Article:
The games industry has been doing its best impression of British springtime’s bewildering mix of sunshine and torrential rain with its own rapid cycles of joy and sadness. Holding up the joy end were two magnificent follies: a man managed to get stupid single-button-pressing game Flappy Bird to play on the screen of an e-cigarette, and someone else installed Windows 95 on an Apple Watch. But in that same month we also lost seminal British development studio Lionhead. It was responsible for all-time classics like giant pet-raising game Black & White, and Fable, an RPG that used the full gamut of English regional accents, as well as eccentricities such as The Movies, in which you could produce entire miniature feature films.
Lionhead was latterly bought by Microsoft, and suffered the accidental destruction that large corporations routinely inflict on small, quirky developers. Electronic Arts, another well-meaning but lethal behemoth, has acquired and inadvertently milked to death nearly a dozen smaller studios in the last two decades, from SimCity developer Maxis to Westwood, maker of the once-great Command & Conquer series. And so it went with Lionhead, whose focus shifted from enthusiastic creativity to churning out new iterations of Fable, the final version of which has now been canned along with the company that made it.
Super furry animals Conversely, the rueful minority who bought a Wii U got a rare moment of euphoria with the release of Nintendo exclusive Star Fox Zero, a 21st-century update of its fauna-friendly space opera. Spread across a cartoon galaxy, missions use the game’s headline starfighters alongside a transforming tank, gyrocopter and walking robot. Its biggest peculiarity, though, is that you tilt the gamepad to aim at the same time as using the joystick to walk or fly, a process that initially feels like trying to pat your head and rub your stomach while being shot at by hundreds of angry space animals. It does eventually start to make sense. Arriving at the same time was Star Fox Guard, the intriguingly weird commercial realisation of a Nintendo tech demo. It uses the touchscreen to excellent effect as you monitor a bank of CCTV cameras to defend your base against hordes of incoming robots. Although a modestly sized side-order of a game, it’s produced with Nintendo’s usual gloss and attention to detail, making it a delight throughout.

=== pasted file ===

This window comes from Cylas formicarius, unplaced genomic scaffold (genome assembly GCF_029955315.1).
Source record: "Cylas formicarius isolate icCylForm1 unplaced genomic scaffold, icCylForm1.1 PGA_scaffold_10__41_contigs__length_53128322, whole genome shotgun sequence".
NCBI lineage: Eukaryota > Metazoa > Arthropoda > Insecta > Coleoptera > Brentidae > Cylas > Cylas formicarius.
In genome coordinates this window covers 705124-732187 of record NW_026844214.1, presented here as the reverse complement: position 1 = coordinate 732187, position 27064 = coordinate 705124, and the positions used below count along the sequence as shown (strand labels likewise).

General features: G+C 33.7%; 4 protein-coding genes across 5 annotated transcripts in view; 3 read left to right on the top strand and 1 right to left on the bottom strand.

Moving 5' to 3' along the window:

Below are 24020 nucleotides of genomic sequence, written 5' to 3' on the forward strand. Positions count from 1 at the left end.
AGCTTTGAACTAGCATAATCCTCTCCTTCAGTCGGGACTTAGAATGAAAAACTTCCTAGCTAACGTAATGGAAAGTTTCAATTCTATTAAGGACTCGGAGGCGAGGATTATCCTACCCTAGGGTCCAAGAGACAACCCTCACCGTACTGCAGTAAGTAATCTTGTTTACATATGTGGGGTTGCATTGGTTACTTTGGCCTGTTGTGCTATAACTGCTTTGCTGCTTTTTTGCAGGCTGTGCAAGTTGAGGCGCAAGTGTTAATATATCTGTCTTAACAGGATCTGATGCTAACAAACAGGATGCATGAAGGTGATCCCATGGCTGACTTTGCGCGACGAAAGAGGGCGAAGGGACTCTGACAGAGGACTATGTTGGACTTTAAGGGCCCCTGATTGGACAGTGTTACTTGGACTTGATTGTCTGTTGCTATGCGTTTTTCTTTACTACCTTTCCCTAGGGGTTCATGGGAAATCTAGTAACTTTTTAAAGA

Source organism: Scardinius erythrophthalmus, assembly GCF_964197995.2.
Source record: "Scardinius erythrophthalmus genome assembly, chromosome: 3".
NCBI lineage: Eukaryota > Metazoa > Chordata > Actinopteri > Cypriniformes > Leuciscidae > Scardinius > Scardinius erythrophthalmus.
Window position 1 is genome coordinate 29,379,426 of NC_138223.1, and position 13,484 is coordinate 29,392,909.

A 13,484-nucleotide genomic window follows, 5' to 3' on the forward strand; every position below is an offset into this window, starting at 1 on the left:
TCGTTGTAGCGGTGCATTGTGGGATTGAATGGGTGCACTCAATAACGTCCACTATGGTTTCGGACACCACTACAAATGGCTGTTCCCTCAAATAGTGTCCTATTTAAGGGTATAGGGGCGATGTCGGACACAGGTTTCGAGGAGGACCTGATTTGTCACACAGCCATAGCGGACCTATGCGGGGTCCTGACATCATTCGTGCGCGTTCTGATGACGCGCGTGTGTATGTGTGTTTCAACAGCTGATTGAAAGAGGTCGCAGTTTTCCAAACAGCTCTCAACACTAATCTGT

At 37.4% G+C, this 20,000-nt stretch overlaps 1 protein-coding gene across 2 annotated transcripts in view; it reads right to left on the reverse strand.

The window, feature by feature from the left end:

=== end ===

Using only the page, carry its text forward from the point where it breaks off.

Doomed from the startThen there were two freebies that were harder to love. Doom, the 90s first-person shooter than defined the genre, saw its multiplayer beta launch online to a chorus of jeers. Having added Call Of Duty-style upgrades, Titanfall-esque temporary power-ups and a Halo-like floaty jetpack jumping ability, the consensus was that Doom’s simple, gory action had been lost by trying to shoehorn in every possible trope of modern games.
PS-FTW Meanwhile, the PlayStation 4 got a brace of good exclusives: Ratchet & Clank is a remake of the 2002 game, and it’s never felt fresher. Its charmingly rendered comic-strip protagonists look even more expressive, and the beautiful colourful backdrops belie a game that’s not afraid of being challenging when it’s in the mood. And Uncharted 4: A Thief’s End is the closing chapter (or is it…?) of the life of Nathan Drake, winsome rogue and stubbly tomb raider. Its gunfights may get a bit tedious, but the vertigo-triggering climbing sections and set-piece puzzles are great. It’s the script and acting that really set it apart, though. Developer Naughty Dog’s tactic of letting actors and writers work together, often for years, make them the world leader in likable, realistic game characters. Hack attack But even successful games get into trouble when hackers aren’t dealt with. Multiplayer shooter The Division and its vision of Manhattan as a lawless quarantine zone had a month that was both good and bad. After a rip-roaring launch, things have now begun to unravel. Online forum users have pointed their dyspeptic fury at both the appalling number of people who openly cheat using PC-based hacks, and the endless search for better weapons and equipment, which they’ve deemed too slow. The second whinge is familiar to anyone who has ever played an MMO past its opening segments but the hacking complaint is also increasingly real, and possibly unsolvable, because of the very architecture of the game.